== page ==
Francis seeks to contribute to faith being "reborn in hearts"
The Church was and continues to be “deeply struck” by the phenomenon of sexual abuse, the prelate lamented. This has had a “devastating impact” on the Church’s witness, particularly in Ireland. The Church, he said, “recognizes its failures, errors, and sins” and has taken measures to address them.
This is why, Cardinal Parolin said, Pope Francis is still insisting on Christians’ “first duty”: to be close to the victims and to help them rebuild their lives. The pope’s trip to Ireland for the World Meeting of Families on August 25 and 26 is thus coming “under the sign of hope.”
For the Cardinal Secretary of State, this visit seeks to contribute a “message of opening” so that the faith can “be reborn in hearts and bear fruits of peace and happiness.” He said this will come particularly through “the liberating, transforming, salvific power” of God’s love, which is experienced in families.
Reports on the sexual abuse of minor by clergy were prominent in 2010, leading Pope Benedict XVI to call all the bishops of Ireland to Rome. He subsequently wrote a letter to the faithful of Ireland about the scandal.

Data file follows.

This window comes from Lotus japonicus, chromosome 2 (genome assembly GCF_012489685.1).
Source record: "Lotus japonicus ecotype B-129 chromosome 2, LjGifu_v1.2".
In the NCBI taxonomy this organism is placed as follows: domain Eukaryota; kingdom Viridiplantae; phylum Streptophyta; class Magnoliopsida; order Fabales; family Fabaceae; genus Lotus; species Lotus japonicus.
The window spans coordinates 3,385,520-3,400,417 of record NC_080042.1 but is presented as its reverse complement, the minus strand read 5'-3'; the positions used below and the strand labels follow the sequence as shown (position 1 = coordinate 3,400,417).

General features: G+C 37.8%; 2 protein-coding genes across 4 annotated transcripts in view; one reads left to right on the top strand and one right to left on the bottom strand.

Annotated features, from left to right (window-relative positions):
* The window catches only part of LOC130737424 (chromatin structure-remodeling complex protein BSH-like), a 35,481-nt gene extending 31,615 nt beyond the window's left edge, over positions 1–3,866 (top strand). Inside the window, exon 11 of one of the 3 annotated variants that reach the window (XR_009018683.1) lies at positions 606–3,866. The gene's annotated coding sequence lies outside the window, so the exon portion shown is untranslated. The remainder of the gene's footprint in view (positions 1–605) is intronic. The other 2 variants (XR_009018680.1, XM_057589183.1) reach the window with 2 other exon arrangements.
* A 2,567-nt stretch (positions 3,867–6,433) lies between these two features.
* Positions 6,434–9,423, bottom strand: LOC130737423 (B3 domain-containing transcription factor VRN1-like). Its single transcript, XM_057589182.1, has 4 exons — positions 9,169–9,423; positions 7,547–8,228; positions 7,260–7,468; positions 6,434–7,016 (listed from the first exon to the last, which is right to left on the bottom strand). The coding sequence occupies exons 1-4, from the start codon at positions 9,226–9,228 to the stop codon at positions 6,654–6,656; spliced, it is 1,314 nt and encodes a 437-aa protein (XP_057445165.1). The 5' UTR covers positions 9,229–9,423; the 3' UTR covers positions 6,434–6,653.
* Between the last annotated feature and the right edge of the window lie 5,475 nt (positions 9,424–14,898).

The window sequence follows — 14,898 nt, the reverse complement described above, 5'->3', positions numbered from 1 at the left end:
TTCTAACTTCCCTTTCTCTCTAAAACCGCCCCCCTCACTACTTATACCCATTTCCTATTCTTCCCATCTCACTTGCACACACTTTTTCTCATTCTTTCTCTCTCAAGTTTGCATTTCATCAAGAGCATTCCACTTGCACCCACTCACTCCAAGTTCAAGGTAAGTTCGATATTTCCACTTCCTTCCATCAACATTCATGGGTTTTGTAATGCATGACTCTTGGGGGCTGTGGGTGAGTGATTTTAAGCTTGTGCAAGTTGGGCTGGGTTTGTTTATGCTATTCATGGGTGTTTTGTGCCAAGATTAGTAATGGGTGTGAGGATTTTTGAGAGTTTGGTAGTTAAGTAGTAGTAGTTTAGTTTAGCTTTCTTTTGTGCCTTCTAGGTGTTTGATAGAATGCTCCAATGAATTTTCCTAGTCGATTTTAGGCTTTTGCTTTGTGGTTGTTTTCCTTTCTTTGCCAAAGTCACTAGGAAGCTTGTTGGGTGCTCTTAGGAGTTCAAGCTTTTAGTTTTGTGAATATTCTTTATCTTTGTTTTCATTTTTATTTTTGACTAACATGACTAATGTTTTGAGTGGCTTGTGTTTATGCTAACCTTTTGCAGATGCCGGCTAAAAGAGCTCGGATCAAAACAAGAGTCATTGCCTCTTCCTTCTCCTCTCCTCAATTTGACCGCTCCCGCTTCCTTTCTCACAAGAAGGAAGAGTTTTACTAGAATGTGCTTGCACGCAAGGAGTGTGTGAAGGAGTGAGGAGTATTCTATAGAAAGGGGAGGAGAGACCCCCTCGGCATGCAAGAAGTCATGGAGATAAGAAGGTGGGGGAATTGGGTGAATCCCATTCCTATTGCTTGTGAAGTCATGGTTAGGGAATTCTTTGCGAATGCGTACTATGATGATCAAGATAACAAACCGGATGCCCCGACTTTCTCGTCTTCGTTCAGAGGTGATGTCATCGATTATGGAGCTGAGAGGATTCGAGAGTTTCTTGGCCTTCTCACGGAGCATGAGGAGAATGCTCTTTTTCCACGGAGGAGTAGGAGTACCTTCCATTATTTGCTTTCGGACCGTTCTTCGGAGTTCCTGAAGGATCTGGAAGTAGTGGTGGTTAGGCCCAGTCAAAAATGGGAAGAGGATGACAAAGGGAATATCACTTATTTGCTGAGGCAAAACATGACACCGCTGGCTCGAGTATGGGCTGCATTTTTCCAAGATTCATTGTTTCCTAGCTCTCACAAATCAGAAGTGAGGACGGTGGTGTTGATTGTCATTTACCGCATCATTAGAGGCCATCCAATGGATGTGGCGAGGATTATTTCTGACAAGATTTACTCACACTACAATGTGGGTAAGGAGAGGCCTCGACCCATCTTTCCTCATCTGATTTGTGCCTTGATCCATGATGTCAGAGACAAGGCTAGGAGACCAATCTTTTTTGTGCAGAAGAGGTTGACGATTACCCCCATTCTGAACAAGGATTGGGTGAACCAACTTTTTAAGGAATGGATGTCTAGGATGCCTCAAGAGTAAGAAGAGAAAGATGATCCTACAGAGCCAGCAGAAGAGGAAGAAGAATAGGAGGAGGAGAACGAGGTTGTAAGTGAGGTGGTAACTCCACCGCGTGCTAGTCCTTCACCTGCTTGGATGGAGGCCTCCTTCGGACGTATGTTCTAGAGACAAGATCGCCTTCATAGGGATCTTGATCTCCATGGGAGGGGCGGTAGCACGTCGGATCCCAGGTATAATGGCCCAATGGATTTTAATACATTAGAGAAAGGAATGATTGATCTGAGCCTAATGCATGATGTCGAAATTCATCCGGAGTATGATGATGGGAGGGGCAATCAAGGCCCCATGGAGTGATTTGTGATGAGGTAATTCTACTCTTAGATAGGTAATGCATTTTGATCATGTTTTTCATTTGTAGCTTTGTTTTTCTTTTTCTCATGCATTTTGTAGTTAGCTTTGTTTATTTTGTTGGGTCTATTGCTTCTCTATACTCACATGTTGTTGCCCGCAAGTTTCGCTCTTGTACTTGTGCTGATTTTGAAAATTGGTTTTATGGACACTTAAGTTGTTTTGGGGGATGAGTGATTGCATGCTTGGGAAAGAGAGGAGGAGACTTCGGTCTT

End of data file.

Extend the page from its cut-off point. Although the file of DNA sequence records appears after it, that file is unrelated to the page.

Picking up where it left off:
“Educating for life”
In a global culture marked by solitude and isolation, he said, the World Meeting of Families will be the occasion to insist on the capacity of the family to awaken a sense of belonging and communion.
Christians must also try to stimulate the political class in order to make them attentive to the realities of families, and to get them to propose suitable legislative measures.
The meeting in Dublin will also be an occasion to “reaffirm the rich teachings of the Church” on the topic of the family. It is especially about supporting the family in its mission of “passing on and educating in the value of life.”
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